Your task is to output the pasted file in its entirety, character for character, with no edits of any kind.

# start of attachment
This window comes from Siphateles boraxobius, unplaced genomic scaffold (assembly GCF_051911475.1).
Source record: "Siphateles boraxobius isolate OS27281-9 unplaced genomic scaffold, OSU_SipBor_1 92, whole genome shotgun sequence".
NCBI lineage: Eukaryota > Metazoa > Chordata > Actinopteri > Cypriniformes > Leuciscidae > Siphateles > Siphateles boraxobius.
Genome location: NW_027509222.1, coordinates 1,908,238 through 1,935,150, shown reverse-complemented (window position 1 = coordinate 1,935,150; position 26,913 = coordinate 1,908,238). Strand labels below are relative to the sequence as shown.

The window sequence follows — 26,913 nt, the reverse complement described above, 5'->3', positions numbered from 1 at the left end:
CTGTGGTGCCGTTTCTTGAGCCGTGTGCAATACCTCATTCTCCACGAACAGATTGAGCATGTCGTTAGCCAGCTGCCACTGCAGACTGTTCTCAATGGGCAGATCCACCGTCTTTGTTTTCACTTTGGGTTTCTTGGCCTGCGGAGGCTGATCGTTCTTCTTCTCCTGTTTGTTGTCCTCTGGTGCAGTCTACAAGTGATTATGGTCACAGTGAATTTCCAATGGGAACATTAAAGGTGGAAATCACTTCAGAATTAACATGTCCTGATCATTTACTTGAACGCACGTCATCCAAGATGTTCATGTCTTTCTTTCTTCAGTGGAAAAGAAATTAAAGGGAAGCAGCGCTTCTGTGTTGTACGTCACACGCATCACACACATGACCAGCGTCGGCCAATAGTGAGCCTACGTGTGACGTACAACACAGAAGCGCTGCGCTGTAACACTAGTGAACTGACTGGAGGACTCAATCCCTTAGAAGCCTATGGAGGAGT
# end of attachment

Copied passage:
This window comes from Siphateles boraxobius, unplaced genomic scaffold (assembly GCF_051911475.1).
Source record: "Siphateles boraxobius isolate OS27281-9 unplaced genomic scaffold, OSU_SipBor_1 92, whole genome shotgun sequence".
NCBI lineage: Eukaryota > Metazoa > Chordata > Actinopteri > Cypriniformes > Leuciscidae > Siphateles > Siphateles boraxobius.
Genome location: NW_027509222.1, coordinates 1,908,238 through 1,935,150, shown reverse-complemented (window position 1 = coordinate 1,935,150; position 26,913 = coordinate 1,908,238). Strand labels below are relative to the sequence as shown.

The window sequence follows — 26,913 nt, the reverse complement described above, 5'->3', positions numbered from 1 at the left end:
CTGTGGTGCCGTTTCTTGAGCCGTGTGCAATACCTCATTCTCCACGAACAGATTGAGCATGTCGTTAGCCAGCTGCCACTGCAGACTGTTCTCAATGGGCAGATCCACCGTCTTTGTTTTCACTTTGGGTTTCTTGGCCTGCGGAGGCTGATCGTTCTTCTTCTCCTGTTTGTTGTCCTCTGGTGCAGTCTACAAGTGATTATGGTCACAGTGAATTTCCAATGGGAACATTAAAGGTGGAAATCACTTCAGAATTAACATGTCCTGATCATTTACTTGAACGCACGTCATCCAAGATGTTCATGTCTTTCTTTCTTCAGTGGAAAAGAAATTAAAGGGAAGCAGCGCTTCTGTGTTGTACGTCACACGCATCACACACATGACCAGCGTCGGCCAATAGTGAGCCTACGTGTGACGTACAACACAGAAGCGCTGCGCTGTAACACTAGTGAACTGACTGGAGGACTCAATCCCTTAGAAGCCTATGGAGGAGT